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Jerusalem District Court: HaMoked appeals against revocation of residency on grounds of 'breach of loyalty' will be heard by the High Court of Justice due to the matter's importance

On May 28, 2018, HaMoked submitted two petitions to the Jerusalem District Court against the Minister of Interior's decision to revoke the status of two young residents of East Jerusalem, due to their involvement in acts of violence in 2015. The decision to revoke their status was made based on an amendment to the Entry into Israel Law 5712-1952 from March 2018, which grants the Minister of Interior the authority to revoke the permanent residency of Palestinian residents of East Jerusalem, on grounds of 'breach of loyalty' to the State of Israel.

In the petitions, HaMoked requested that the Court annul the Minister's decision regarding the two, as well as the amendment under which the decision was made. Regarding the individual cases, HaMoked claimed that the decision applied the law to the two young men ex post facto, because the amendment was passed two and a half years after the events for which the Minister decided to revoke their status. At the principled level, HaMoked claimed that the amendment is unconstitutional because it does not meet the threshold for violating rights set in the limitations clause in the Basic Law: Human Dignity and Liberty. HaMoked further claimed that the amendment is contrary to international humanitarian law, which prohibits forcing a duty of allegiance onto protected persons living in occupied territories, and as such prohibits revocation of their permanent residency and deporting them from their homes on such grounds.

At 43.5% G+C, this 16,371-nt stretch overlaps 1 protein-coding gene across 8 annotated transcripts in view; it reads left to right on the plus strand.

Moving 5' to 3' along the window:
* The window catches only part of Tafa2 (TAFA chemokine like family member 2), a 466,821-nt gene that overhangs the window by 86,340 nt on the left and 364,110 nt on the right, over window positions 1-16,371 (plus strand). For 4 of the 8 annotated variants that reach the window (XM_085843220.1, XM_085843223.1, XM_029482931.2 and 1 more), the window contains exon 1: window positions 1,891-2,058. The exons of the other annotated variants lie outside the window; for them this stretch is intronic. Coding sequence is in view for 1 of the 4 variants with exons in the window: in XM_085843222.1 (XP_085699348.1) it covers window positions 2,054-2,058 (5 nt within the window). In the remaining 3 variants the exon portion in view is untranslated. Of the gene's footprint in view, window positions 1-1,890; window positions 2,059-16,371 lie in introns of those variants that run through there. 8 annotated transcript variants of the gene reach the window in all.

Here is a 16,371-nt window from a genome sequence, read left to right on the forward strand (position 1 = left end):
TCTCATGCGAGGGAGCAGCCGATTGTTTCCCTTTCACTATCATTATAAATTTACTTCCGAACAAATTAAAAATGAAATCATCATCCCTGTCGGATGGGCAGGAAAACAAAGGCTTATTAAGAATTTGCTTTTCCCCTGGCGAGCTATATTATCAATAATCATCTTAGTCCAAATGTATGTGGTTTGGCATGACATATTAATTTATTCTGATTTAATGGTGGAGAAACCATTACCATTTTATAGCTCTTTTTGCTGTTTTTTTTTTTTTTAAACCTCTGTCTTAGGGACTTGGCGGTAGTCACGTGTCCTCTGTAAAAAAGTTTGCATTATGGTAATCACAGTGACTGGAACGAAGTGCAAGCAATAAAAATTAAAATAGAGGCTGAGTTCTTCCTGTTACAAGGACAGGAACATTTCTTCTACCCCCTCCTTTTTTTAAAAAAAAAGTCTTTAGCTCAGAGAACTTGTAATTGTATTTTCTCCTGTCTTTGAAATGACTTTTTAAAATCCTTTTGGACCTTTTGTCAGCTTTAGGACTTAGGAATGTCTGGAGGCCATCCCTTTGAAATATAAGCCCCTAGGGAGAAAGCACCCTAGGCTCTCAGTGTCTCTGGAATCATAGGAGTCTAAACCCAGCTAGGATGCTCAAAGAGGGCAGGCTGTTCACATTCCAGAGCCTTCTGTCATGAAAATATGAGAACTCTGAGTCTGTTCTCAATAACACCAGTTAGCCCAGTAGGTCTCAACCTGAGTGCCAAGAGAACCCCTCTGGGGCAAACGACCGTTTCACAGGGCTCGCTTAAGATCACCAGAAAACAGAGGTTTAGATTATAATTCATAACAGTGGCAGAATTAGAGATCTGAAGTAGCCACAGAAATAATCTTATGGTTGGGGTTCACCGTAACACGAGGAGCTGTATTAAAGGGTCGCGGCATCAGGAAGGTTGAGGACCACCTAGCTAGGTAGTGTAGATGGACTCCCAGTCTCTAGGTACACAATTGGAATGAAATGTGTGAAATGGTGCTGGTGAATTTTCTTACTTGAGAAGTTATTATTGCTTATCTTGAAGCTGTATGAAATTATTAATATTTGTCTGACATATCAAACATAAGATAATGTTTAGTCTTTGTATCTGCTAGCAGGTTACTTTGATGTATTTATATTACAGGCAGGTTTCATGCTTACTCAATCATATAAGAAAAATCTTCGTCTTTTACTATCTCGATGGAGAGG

Following the Court's comments regarding one of the petitions – according to which it lacks the authority to discuss annulling a law – on June 17, 2018, HaMoked submitted a revised petition on behalf of one of the young men, and soon after submitted a new petition on behalf of the second. The revised petitions narrowed the scope of the requested remedies, demanding only cancellation of the Minister's decision regarding the two, and no longer addressing invalidation of the amendment to the law.

In a response from October 28, 2018, the Knesset demanded the petitions be deleted, claiming that even after their revision they still directly challenge the law, and as such the appropriate forum in which to discuss them is the High Court of Justice (HCJ). The Minister of Interior, in his response, also claimed that the petitions continue to directly challenge the law, and should therefore be rejected out of hand.

In a hearing held on November 5, 2018, HaMoked claimed that legal precedent indicates that a law can be challenged indirectly in a court other than the HCJ, so long as the petition relates to a decision applying to a concrete person. As such, HaMoked stressed that even if principled claims are made in the petitions, they are based on a decision applying to two particular petitioners, and the only remedy requested in them is cancellation of that decision.

At the hearing's conclusion, the Court decided to transfer the petitions – which address "a sensitive and important matter, and due to the indirect challenge" to the amendment – to be heard by the HCJ. (02) 627 1698   (02) 627 6317

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